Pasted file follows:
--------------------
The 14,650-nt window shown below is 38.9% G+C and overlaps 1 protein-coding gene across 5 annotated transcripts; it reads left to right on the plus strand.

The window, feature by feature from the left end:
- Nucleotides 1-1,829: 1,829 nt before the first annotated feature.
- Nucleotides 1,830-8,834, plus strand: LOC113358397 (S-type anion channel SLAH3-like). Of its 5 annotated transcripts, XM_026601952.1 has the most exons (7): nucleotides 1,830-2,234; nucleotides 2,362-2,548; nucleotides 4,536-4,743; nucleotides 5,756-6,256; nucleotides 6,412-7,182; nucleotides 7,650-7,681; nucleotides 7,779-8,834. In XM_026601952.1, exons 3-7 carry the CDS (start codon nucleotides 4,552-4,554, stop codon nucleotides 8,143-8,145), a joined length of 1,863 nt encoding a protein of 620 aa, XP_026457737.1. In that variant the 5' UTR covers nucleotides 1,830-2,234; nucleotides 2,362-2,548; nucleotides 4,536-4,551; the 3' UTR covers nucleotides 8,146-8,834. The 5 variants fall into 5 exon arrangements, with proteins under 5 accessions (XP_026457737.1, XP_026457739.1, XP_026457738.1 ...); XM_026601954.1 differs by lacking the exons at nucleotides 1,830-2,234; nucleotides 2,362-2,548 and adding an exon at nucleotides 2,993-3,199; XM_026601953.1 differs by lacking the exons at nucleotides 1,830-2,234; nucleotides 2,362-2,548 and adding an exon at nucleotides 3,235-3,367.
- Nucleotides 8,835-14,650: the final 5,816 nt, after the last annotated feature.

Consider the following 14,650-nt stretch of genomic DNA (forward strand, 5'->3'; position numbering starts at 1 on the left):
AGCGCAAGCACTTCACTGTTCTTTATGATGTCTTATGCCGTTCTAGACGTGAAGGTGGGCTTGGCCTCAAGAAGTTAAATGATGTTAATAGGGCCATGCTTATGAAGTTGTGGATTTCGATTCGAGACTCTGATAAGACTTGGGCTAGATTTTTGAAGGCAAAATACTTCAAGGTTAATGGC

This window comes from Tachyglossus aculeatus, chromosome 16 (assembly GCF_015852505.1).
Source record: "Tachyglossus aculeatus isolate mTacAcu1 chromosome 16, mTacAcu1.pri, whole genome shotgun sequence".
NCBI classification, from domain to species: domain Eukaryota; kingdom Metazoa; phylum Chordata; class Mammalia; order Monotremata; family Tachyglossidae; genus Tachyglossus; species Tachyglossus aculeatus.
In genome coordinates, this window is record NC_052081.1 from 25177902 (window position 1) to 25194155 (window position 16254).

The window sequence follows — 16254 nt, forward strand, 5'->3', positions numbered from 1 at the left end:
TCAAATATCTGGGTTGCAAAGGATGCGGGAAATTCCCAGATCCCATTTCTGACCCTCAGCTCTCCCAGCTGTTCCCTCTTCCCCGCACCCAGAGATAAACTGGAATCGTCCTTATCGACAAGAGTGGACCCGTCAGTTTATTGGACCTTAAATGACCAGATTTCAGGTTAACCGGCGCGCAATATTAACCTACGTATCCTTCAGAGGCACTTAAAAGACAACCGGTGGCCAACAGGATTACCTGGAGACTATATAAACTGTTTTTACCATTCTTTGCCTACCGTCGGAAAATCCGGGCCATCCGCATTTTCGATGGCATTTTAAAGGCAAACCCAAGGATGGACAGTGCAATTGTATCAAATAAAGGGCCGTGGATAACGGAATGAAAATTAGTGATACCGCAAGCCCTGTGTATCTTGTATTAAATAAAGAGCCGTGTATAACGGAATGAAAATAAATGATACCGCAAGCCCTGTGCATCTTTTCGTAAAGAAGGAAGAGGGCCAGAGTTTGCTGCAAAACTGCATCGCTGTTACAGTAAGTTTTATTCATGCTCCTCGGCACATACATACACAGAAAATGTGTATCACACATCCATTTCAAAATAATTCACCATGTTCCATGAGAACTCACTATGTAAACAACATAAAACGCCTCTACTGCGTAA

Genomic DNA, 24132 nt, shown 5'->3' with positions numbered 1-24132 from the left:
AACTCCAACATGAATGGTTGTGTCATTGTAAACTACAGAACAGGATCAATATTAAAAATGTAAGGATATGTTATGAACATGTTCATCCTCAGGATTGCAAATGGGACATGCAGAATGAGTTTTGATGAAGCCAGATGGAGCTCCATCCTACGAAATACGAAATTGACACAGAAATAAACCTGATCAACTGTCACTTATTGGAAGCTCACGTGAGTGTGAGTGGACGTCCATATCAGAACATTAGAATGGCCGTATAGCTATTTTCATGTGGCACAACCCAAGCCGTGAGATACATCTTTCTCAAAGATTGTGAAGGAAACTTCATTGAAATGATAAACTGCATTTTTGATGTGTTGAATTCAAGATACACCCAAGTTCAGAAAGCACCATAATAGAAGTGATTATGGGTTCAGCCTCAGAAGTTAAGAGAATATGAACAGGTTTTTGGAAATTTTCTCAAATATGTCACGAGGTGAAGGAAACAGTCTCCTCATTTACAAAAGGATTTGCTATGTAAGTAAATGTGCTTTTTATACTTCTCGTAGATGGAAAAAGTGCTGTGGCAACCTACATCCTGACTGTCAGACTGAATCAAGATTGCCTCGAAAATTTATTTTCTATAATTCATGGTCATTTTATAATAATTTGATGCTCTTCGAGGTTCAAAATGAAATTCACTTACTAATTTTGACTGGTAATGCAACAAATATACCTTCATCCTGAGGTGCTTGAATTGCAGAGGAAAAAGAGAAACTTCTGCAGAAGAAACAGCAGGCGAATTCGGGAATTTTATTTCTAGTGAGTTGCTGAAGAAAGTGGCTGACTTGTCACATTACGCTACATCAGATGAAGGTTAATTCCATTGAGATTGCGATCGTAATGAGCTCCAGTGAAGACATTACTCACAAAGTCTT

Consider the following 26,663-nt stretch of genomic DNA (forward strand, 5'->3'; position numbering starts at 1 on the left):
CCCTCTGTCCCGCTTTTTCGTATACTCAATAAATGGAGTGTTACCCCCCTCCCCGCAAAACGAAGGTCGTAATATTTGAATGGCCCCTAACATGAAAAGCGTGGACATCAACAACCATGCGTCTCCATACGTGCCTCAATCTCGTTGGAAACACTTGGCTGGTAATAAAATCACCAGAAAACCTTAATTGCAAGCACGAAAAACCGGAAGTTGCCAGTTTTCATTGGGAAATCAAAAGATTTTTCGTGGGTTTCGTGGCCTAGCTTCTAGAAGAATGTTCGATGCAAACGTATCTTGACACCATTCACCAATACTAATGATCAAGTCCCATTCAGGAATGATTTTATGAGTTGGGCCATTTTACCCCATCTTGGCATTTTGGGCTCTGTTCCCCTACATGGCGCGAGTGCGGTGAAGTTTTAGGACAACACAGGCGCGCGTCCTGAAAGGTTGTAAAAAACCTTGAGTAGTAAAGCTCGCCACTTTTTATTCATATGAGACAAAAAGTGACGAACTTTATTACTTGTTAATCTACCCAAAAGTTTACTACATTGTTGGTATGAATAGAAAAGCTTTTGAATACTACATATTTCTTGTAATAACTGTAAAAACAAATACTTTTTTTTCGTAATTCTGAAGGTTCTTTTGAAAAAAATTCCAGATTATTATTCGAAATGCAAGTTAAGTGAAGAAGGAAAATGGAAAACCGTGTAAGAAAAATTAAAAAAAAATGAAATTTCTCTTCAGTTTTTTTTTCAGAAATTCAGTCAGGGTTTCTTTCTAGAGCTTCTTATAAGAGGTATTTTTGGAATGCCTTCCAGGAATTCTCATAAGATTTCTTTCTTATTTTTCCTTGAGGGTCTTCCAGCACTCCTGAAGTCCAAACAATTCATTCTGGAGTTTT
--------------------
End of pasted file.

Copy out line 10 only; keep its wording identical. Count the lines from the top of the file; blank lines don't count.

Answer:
NCBI classification, from domain to species: domain Eukaryota; kingdom Metazoa; phylum Chordata; class Mammalia; order Monotremata; family Tachyglossidae; genus Tachyglossus; species Tachyglossus aculeatus.